#2
the key of a song is dependent upon what key signature it is written in. Basically meaning what sharps and flats it has in it. For instance, C major has no sharps and no flats, so a song in this key would not contain any (there are exceptions)

something in c flat major contains ALL flat notes, rather than regular notes.
G major only contains f sharp.

etc.
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#3
The only real answer is that you listen to where it resolves, and then figure out if its major or minor.

You can't deduce it just from a chord progression, although some chord progressions seem to want to resolve in simple places. But there are too many different permutations. (eg, is a song with G, A, and D in D major ... or is it in G major with the A borrowed from the parallel minor?)

So you really do have to learn how to use your ears to hear a sense of resolution. Luckily, that's one of the first things you're likely to develop once your start focusing on your ear.
#4
Quote by HotspurJr
The only real answer is that you listen to where it resolves, and then figure out if its major or minor.

You can't deduce it just from a chord progression, although some chord progressions seem to want to resolve in simple places. But there are too many different permutations. (eg, is a song with G, A, and D in D major ... or is it in G major with the A borrowed from the parallel minor?)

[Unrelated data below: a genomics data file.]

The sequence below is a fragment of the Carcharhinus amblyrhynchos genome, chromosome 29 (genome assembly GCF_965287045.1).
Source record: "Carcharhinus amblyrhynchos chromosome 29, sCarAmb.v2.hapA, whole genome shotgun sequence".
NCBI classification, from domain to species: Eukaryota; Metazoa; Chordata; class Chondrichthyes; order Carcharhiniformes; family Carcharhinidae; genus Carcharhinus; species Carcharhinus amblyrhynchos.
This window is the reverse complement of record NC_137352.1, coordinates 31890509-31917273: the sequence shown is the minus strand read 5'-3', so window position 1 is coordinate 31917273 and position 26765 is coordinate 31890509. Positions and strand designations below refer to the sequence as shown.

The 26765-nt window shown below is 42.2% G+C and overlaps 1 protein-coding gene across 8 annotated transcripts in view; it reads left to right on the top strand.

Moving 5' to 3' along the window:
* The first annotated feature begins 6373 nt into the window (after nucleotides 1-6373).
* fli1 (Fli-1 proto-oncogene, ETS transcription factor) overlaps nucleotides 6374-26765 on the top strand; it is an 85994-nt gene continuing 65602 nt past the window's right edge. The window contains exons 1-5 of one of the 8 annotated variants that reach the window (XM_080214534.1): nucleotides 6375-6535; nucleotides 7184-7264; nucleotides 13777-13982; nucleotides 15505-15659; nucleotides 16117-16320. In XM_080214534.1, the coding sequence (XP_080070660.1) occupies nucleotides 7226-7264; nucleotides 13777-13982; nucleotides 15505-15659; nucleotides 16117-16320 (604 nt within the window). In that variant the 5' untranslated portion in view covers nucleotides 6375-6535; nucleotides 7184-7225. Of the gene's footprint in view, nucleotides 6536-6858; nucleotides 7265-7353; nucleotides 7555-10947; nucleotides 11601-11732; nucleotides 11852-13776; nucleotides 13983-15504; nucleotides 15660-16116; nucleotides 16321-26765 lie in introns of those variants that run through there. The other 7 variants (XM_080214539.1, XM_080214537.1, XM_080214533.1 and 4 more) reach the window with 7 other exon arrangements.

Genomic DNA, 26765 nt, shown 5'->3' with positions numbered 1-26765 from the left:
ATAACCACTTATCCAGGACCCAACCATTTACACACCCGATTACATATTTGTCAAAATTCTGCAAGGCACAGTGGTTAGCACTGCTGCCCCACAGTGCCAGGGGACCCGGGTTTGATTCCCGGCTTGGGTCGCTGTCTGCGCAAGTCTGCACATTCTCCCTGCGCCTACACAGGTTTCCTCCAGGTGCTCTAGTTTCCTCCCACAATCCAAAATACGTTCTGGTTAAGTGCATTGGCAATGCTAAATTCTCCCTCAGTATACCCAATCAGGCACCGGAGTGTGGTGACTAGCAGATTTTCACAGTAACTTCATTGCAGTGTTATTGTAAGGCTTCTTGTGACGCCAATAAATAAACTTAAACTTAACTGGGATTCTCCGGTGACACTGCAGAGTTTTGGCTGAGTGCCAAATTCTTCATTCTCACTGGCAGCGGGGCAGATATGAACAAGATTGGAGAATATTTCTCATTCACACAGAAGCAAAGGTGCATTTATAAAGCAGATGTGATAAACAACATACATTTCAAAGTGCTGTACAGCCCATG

So you really do have to learn how to use your ears to hear a sense of resolution. Luckily, that's one of the first things you're likely to develop once your start focusing on your ear.

hate to be a pedant but an A would not be from the parallel minor, as it would then be an A diminished. if anything, it's quite likely to be a secondary dominant though, as long as the D is a dominant seventh (generally)
#5
As said, it's where the song resolves. However, in analysing more complex songs, you'll find that keys can change mid-song and accidentals get used, amongst other things. Therefore, if you are using the information to solo over something, be aware that you can't just piss about using a set of seven notes, you have to be aware of what you are playing over. Ignoring what you're playing over, and instead just focusing on just "playing in key", will more that likely sound like shit.
#6
You can hear it. When a one is in B it'll sound like it's in B. I guess that you'll be able to hear it after playing for a while.